Joyce employs bits of many languages in this episode – French, German, Italian, Latin, etc. – and even a Gypsy dialect when Stephen sees the cockle-pickers. The sea also has its language, as does the urine: “Better get this job over quick. Listen: a four-worded wavespeech: seesoo, hrss, rsseeiss, ooos. Vehement breath of waters amid seasnakes, rearing horses, rocks. In cups of rocks it slops: flop, slop, slap… And, spent, its speech ceases.” (p62, lines 18-22; VF p68, lignes 7-12). Everything speaks; we just need to listen. “These heavy sands are language tide and wind have silted here,” Stephen thinks.

Stephen’s mind is ever in flux, jumping from subject to subject, thought to thought with great speed and seeming incoherence. It reflects the movement of the sea, and the slippery and elusive Proteus. Like Proteus and the sea, mind is ungraspable. Bring me your mind, Bodhidharma told his disciple Eka, and I will put it to rest. Eka searched and searched and finally returned to say that he could find his mind nowhere. To which Bodhidharma replied: I have put it to rest. In another famous Zen story, two monks are arguing over a flag: One says it is the flag that is moving, the other says it is the wind that is moving. The great master Hui Neng – the 6th patriarch of Zen – arrives. It is neither the wind that moves nor the flag, he says, it is your mind.

Whereas the first episode was associated with space and the second with time, this third episode deals with spacetime, or timespace. Sand becomes water and water sand, shifting under Stephen’s feet. Everything moves. In the triangle of the first three episodes, space and time are the two bases and spacetime/timespace is the transcendent, or intergrated, apex.

Nothing really “happens” in this episode. The action is little more than Stephen walking along the beach, reflecting, reminiscing, dreaming. He will see a live dog, which will scare him, and a dead one’s bloated carcass. He will write the beginnings of a poem on a scrap of paper torn from Deasy’s letter. He considers paying a visit to his aunt and uncle, recalls past visits, but then finds himself walking on toward the Pigeonhouse breakwater. Two “frauenzimmer,” one lugging “lourdily her midwife’s bag,” come into view, and later a couple of cockle-pickers and the dog. On the rocks Stephen will stretch out, then have a pee (“In long lassoes from the Cock lake the water flowed full…” p62 line 14, VF p68, ligne 3; there really is a Cock lake, but this is also his bladder). He will deposit a bit of dried snot on a rock, and, turning, will see a ship passing, “homing” like him, upstream.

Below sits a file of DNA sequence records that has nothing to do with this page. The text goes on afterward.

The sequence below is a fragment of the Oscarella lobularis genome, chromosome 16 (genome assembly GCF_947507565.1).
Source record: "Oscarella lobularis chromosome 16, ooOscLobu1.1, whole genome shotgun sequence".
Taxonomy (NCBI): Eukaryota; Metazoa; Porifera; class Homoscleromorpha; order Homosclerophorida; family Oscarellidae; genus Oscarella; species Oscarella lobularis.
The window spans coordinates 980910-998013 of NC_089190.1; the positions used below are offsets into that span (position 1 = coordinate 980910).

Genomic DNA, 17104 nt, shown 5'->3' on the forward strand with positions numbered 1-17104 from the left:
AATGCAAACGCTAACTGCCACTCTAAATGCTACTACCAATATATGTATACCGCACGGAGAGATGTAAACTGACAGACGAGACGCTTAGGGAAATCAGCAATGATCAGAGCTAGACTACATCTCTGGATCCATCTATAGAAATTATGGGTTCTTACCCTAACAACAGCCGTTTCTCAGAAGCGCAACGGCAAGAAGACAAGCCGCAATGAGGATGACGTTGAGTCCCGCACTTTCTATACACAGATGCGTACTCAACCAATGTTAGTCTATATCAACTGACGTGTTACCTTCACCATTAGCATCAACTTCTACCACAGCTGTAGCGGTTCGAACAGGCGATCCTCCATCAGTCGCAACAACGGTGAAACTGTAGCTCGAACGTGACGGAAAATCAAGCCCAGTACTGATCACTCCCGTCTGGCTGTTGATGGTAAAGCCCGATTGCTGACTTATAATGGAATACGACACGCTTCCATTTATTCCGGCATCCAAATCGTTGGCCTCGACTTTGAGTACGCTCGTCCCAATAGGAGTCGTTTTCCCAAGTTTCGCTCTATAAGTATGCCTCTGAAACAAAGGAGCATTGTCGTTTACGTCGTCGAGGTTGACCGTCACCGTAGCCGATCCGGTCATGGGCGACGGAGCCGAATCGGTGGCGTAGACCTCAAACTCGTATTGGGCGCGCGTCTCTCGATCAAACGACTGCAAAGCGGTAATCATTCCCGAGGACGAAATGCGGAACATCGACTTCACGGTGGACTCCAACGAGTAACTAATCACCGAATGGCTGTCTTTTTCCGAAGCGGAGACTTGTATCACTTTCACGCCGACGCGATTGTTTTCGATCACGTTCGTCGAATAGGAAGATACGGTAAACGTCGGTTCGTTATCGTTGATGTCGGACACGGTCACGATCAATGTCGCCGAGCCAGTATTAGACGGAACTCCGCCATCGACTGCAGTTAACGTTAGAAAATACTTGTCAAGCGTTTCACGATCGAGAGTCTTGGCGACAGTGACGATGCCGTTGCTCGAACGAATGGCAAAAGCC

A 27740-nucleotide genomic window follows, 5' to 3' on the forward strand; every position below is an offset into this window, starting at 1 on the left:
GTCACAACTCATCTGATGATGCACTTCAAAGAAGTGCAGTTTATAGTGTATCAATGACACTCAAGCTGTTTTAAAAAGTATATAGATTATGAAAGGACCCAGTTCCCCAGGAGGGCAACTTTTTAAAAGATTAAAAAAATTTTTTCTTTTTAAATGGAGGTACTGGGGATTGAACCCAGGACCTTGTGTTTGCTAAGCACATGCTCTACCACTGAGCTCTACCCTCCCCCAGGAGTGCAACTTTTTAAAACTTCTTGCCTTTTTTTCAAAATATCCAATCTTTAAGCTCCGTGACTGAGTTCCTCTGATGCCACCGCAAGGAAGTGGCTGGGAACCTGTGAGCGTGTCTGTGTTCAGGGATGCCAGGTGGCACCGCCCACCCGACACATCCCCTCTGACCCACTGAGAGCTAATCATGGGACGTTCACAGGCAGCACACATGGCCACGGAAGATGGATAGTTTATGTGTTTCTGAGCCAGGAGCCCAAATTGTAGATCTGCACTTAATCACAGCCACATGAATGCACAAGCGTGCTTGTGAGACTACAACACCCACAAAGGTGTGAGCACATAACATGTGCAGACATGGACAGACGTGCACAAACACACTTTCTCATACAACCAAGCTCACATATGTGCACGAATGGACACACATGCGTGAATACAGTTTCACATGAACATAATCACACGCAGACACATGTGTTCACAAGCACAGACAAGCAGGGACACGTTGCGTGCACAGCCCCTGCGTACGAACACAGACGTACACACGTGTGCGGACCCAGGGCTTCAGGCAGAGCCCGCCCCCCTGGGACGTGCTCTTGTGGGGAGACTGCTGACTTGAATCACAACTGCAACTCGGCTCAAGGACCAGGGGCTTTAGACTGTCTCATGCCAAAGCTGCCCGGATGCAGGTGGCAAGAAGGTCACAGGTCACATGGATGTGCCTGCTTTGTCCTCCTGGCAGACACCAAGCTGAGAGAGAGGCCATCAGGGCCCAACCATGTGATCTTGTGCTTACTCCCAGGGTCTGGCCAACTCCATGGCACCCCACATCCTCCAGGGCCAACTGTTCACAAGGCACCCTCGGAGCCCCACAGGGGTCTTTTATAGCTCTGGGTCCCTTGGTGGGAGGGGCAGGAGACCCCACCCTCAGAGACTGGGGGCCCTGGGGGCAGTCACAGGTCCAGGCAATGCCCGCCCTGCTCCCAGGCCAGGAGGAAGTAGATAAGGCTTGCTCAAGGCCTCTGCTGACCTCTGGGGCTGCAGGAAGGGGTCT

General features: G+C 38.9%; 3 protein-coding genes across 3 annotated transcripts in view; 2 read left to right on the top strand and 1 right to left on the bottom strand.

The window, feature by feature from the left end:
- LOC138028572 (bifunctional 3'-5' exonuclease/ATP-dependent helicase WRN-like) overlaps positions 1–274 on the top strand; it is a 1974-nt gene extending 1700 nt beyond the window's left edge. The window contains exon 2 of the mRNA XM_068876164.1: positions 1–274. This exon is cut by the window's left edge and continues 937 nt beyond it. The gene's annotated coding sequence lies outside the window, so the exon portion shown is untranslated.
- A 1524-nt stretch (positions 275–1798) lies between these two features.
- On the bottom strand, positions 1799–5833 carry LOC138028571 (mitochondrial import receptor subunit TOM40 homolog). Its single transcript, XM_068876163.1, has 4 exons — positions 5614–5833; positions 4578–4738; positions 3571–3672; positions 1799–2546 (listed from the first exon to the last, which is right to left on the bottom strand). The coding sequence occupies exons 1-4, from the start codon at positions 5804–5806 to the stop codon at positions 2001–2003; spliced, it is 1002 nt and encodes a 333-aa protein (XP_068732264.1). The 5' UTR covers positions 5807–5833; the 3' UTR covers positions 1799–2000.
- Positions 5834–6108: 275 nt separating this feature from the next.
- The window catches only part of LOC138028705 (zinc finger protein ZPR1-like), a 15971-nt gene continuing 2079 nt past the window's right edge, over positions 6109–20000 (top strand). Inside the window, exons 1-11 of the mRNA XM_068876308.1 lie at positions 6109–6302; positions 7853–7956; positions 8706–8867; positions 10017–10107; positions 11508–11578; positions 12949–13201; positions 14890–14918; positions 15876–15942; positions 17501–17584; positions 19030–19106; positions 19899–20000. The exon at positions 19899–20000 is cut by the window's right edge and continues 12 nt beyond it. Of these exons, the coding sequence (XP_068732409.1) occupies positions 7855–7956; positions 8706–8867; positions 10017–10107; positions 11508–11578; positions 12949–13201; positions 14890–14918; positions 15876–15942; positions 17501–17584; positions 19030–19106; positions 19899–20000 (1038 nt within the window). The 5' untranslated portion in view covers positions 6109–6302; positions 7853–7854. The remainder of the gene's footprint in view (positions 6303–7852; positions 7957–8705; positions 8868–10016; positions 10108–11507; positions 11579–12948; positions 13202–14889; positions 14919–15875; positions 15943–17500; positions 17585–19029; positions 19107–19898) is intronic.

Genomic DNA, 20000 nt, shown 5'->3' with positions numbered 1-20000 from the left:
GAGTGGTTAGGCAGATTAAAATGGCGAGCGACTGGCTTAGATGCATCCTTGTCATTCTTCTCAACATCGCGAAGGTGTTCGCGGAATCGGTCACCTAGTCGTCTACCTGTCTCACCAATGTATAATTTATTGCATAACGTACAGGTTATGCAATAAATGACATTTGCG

Interspersed throughout is the display of Stephen’s mind. There are memories of his stay in Paris (including a paragraph of marvelously glistening prose, “Paris rawly waking…” p52-53, lines 28-33, 1-4; VF p59, lignes 19-27) and thoughts of Mulligan and Haines (“the panthersahib and his pointer”), whom he recalls he is to meet at a pub, The Ship, at half twelve (p47, VF p54) after delivering Deasy’s letter to the press. He vows not to sleep in the “cold domed room of the tower” when night comes. There are lengthy meditations on the visible (form) and what lies unseen within (emptiness, or nonform) and on time and space. All the while, Stephen’s feet are sinking into the wet sand slapping around his (Mulligan’s) boots.

To Stephen’s mind come two German words: Nacheinander, which means one thing after another (time), and Nebeneinander, which means one thing beside another (space). If it were not for time and space, there would be no separation: We are separate from those who came before or after by time, and we are separate from those in the next room by space. But we are all one body here, in the present moment. “My two feet in his boots are at the end of his legs, nebeneinander,’’ thinks Stephen, who is wearing Mulligan’s trousers and shoes. (p45, line 27; VF p52, lignes 21-22) If not for space, he could be Mulligan.